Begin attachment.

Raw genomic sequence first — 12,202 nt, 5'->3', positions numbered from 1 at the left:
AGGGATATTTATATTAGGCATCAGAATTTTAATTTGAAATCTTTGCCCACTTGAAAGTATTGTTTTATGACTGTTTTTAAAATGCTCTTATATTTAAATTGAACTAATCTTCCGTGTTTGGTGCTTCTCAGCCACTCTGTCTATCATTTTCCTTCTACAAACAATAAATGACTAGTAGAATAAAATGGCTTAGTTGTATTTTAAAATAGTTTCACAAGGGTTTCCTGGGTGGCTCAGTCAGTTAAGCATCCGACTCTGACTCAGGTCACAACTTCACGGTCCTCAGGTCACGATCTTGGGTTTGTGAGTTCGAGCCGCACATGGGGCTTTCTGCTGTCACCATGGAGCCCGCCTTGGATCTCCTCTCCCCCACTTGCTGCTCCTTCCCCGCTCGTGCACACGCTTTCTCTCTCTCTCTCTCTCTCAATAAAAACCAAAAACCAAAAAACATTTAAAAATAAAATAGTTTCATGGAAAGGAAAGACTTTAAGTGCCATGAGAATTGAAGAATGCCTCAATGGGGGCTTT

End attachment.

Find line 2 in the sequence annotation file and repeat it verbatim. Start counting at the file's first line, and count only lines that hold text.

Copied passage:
AGGGATATTTATATTAGGCATCAGAATTTTAATTTGAAATCTTTGCCCACTTGAAAGTATTGTTTTATGACTGTTTTTAAAATGCTCTTATATTTAAATTGAACTAATCTTCCGTGTTTGGTGCTTCTCAGCCACTCTGTCTATCATTTTCCTTCTACAAACAATAAATGACTAGTAGAATAAAATGGCTTAGTTGTATTTTAAAATAGTTTCACAAGGGTTTCCTGGGTGGCTCAGTCAGTTAAGCATCCGACTCTGACTCAGGTCACAACTTCACGGTCCTCAGGTCACGATCTTGGGTTTGTGAGTTCGAGCCGCACATGGGGCTTTCTGCTGTCACCATGGAGCCCGCCTTGGATCTCCTCTCCCCCACTTGCTGCTCCTTCCCCGCTCGTGCACACGCTTTCTCTCTCTCTCTCTCTCTCAATAAAAACCAAAAACCAAAAAACATTTAAAAATAAAATAGTTTCATGGAAAGGAAAGACTTTAAGTGCCATGAGAATTGAAGAATGCCTCAATGGGGGCTTT